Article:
Extended Producer Responsibility for Packaging Waste – EPR Scheme

We can help your business to navigate data challenges to ensure it is ready for Extended Producer Responsibility (EPR) for Packaging

Extended Producer Responsibility (EPR) will see the full cost of managing household waste shift to producers, in the hope of delivering a more circular economy for packaging where greater quantities of recyclable waste are reprocessed into valuable, high-quality secondary resources.

EPR will also change how non-household packaging waste is managed and its reprocessing is financed.

Question Mark

Is your business obligated under the EPR for Packaging Waste Regulations?

Your business has a packaging waste obligation if ALL of the following points apply:

  • Its annual UK turnover exceeds £1 million, AND
  • It has a physical presence in the UK, AND
  • It handles more than 25 tonnes of packaging and/or packaging materials

Visit our Packaging Sellers’ Obligations web page to find out more about sellers’ obligations under EPR for packaging.

What will EPR mean to affected businesses?

Extended Producer Responsibility (EPR) reforms encompass a range of new legislation being introduced in the UK. Some of the legislation has already come into force in 2023, whilst other aspects of the EPR reforms are being phased in over the next few years. EPR is a reform of the existing UK Packaging Waste Regulations but in 2024 the two systems will run in tandem for data reporting. This means that producers will be obligated to complete data reports in line with new EPR requirements and continue to submit packaging data under the historic Packaging Waste Regulations.

EPR Ready

Obligated businesses should be aware of the following key points:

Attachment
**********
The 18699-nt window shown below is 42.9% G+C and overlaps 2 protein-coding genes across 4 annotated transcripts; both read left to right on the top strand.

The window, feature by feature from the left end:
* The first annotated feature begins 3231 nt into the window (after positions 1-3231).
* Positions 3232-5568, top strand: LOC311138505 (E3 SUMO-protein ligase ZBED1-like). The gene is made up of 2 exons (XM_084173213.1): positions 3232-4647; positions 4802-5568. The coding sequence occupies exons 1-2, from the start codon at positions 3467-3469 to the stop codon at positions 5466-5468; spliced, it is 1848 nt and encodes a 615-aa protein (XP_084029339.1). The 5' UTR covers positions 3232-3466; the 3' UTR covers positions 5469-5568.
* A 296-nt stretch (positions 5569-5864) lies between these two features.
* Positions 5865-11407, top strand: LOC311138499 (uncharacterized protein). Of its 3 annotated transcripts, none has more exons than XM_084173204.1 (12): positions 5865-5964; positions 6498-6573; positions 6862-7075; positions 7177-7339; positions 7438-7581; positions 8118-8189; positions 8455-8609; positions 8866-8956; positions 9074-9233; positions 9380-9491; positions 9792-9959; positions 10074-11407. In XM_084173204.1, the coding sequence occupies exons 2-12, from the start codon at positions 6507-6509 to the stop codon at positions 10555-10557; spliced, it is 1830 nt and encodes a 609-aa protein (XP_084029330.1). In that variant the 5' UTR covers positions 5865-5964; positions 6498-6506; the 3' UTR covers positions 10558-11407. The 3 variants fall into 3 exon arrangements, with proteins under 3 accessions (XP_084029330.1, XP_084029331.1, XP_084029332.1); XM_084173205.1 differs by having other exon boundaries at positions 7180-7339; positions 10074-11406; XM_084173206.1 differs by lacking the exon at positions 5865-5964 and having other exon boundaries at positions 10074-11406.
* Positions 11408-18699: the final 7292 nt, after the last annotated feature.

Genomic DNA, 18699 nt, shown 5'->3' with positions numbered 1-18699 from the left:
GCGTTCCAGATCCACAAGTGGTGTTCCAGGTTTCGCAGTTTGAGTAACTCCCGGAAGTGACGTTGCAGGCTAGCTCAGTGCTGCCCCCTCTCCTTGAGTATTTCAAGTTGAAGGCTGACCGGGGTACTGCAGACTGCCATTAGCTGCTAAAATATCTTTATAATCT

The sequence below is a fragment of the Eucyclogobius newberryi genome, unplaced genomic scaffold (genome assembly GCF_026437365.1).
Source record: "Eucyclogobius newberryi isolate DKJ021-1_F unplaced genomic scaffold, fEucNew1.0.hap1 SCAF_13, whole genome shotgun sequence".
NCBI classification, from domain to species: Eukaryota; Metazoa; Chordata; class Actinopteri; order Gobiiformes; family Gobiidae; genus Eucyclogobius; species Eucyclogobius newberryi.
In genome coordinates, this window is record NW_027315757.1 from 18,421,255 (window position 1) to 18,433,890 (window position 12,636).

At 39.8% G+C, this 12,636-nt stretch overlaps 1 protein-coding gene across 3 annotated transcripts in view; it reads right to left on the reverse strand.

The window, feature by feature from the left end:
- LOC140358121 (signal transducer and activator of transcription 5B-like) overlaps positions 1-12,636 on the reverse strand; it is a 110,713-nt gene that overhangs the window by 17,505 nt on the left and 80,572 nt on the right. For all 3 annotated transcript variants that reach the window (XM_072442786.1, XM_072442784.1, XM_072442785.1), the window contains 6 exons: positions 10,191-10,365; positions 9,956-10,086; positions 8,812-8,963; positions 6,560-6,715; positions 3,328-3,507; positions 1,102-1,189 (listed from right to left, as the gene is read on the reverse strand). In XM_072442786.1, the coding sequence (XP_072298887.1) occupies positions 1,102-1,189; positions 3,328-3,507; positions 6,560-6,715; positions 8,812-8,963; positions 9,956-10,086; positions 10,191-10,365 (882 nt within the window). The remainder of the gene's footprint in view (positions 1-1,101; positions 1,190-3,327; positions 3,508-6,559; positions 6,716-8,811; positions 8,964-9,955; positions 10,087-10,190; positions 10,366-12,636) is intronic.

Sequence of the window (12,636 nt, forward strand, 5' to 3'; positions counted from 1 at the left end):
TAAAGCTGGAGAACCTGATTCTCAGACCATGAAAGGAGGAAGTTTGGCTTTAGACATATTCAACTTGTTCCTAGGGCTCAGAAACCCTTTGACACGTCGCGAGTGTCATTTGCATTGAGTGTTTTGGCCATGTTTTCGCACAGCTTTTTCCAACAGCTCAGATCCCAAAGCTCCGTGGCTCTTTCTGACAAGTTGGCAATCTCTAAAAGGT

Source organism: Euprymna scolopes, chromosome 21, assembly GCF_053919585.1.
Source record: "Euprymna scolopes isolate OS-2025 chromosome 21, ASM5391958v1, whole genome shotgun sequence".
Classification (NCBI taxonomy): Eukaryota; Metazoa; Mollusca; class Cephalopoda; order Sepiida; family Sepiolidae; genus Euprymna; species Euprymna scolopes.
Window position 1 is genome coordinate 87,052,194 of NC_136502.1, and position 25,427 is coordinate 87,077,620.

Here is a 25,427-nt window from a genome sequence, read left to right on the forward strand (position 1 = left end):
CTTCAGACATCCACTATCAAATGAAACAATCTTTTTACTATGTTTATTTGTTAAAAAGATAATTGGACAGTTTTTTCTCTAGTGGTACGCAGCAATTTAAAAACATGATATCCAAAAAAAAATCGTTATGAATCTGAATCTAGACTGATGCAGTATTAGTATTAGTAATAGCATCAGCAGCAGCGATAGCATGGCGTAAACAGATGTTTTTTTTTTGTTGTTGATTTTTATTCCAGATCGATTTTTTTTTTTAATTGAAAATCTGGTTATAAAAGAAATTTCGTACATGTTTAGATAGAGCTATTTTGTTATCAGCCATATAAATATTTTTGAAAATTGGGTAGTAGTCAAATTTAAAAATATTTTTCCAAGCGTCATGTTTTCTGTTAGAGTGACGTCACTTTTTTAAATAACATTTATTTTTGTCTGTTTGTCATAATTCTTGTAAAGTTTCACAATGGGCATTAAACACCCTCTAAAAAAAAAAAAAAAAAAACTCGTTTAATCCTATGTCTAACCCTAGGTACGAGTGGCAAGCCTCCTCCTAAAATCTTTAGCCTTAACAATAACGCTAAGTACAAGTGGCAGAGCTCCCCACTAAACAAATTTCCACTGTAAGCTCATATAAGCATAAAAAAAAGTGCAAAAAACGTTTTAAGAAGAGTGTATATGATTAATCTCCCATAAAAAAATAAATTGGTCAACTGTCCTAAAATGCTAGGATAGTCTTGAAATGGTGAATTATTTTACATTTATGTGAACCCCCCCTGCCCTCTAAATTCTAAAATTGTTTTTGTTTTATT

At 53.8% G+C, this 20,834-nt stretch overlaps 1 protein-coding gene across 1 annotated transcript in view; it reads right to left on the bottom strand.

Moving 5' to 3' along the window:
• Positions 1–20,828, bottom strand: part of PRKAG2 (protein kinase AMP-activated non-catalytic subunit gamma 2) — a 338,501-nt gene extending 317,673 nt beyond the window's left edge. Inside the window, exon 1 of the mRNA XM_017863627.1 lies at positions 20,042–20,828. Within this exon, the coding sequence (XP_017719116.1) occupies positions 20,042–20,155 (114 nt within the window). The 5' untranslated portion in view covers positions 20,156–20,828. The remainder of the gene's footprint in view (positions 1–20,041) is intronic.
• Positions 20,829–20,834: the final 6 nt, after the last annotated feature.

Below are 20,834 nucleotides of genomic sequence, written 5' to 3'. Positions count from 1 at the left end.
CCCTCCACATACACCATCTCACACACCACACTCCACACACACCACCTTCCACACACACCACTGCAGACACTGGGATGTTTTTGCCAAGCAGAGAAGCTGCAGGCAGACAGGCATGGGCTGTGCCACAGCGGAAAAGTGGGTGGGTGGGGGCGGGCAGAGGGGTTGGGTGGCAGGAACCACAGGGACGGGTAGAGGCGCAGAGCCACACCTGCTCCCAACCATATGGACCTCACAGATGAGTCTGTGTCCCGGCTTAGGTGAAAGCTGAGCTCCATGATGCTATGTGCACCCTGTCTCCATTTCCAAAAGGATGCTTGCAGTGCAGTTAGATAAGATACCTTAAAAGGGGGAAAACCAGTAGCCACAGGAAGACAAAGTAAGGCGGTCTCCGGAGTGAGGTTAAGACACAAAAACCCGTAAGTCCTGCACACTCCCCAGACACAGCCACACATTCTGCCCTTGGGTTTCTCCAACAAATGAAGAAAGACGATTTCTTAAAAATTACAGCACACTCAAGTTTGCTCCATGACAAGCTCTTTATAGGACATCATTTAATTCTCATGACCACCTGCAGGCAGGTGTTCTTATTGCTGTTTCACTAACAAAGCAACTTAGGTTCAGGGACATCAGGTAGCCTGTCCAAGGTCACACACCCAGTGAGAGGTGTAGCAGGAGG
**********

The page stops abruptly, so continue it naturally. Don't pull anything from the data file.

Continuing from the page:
• From October 2025, producers will have greater financial responsibility for household packaging waste.
  • Additional data concerning packaging type and recyclability will need to be collected and reported every 6 months. New reporting requirements have been in effect since 2023
  • Data reporting requirements will become more complex
  • Introduction of eco-modulation of EPR fees* could see producer compliance costs increase if you use hard or costly to recycle packaging from 2026
  • There will be a separate reporting obligation to report packaging supplied by UK nation
  • From 1 April 2026, all packaging (except for flexible films) will need to display a binary recyclability label declaring either “recycle” or “do not recycle”

For a more detailed explanation of how Extended Producer Responsibility for packaging will work and what it might mean for your business, request a copy of our white paper.

*Eco-modulation of fees – The EPR fees obligated businesses must pay will increase or decrease depending on the recyclability of the packaging they place onto the market. Those using difficult-to-recycle, not recycled, or unrecyclable packaging, will likely see higher costs associated with complying with the reformed Packaging Waste Regulations.

Valpak EPR Ready service

The first EPR report was due in October 2023. Data submitted in that submission relates to packaging sold across the first half of 2023. Data for packaging sold across the second half of 2023 is reported in Q1 2024. If you are affected, it is imperative to act now to ensure there is the visibility of packaging material flows and materials used within the business. It is also important to make yourself aware of which materials are costly and/or environmentally efficient, as doing so will help to ensure that additional costs to your business are kept to a minimum.


Glass Bottles

We can provide the following services to help ensure your business is in the best possible position ahead of the implementation of this new legislation: